Changing Social Security: Who’s Affected?

Nov 13, 2020 / Amanda Chase, Horsesmouth Assistant Editor

Due to the strength and agility required for physical labor, half of blue-collar workers sign up for Social Security as soon as they’re eligible—at age 62. But a large majority of white-collar workers wait so they can lock in a larger monthly check for retirement. In a new study, Lindsay Jacobs at the University of Wisconsin found that blue- and white-collar workers would also respond very differently to potential increases in the program’s two benchmark ages: the earliest eligibility age and the full retirement age.

The first change—raising Social Security’s earliest claiming age—would require a much bigger adjustment by blue-collar workers. Jacobs predicted that this group would respond by working an extra year, on average, compared with a few more months for white-collar workers. Requiring workers to wait longer for their benefits does have a financial advantage: a larger Social Security check every month. The problem for some blue-collar workers is that they couldn’t make it to 64. One result, then, is that increasing the early retirement age would push up applications to Social Security’s disability program, according to the study funded by the Retirement and Disability Research Consortium.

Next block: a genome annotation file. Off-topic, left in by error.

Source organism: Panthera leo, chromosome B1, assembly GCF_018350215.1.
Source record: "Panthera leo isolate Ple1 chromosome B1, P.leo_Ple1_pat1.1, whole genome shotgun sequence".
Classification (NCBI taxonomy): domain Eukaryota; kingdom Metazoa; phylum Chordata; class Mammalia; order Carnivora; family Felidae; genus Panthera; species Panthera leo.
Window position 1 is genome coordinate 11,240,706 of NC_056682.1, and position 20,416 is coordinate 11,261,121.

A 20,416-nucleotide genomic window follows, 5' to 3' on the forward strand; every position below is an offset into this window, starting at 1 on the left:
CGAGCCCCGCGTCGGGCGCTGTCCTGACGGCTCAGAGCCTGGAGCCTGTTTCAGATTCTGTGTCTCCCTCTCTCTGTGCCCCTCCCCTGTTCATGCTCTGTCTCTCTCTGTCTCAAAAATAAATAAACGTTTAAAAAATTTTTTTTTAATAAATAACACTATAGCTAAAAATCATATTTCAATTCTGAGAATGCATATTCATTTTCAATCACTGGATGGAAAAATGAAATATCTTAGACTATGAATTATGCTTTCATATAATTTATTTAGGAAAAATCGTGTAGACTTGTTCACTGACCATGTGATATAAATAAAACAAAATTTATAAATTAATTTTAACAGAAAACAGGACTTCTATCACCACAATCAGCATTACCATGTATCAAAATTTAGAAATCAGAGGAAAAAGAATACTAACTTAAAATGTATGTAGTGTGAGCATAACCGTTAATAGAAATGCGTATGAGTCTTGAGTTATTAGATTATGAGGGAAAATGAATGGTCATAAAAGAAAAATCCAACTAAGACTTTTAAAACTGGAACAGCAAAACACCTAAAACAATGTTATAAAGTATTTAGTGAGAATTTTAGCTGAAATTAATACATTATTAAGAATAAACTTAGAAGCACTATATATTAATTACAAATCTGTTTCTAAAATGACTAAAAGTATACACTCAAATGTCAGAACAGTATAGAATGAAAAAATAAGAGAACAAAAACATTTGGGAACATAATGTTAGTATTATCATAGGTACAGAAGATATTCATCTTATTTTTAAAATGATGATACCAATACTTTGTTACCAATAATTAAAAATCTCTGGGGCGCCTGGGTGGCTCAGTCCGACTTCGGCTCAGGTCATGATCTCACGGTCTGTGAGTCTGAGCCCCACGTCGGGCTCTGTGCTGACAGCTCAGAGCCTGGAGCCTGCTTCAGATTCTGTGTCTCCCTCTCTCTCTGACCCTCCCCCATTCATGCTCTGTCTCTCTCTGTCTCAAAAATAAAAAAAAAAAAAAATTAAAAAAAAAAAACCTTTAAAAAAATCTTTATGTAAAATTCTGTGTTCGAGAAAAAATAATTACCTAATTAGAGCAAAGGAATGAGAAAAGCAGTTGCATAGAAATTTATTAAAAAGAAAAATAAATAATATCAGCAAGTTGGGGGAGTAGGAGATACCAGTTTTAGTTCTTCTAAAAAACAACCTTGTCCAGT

The second possible change would increase the full retirement age by two years, which amounts to an across-the-board cut in benefits regardless of when workers claim them. In response, white-collar workers, who are already more inclined to hold out until the full retirement age, would be more likely to work even longer to reach the new, higher benchmark age. But blue-collar workers would bear the brunt of the benefit cuts, because their physically demanding jobs would often prevent them from working longer to offset the cuts.

When weighing various changes to Social Security, it’s important to remember that blue-collar workers have less leeway to adjust to a change in the rules.

You can find this article, and a link to Jacobs’s study here.

 

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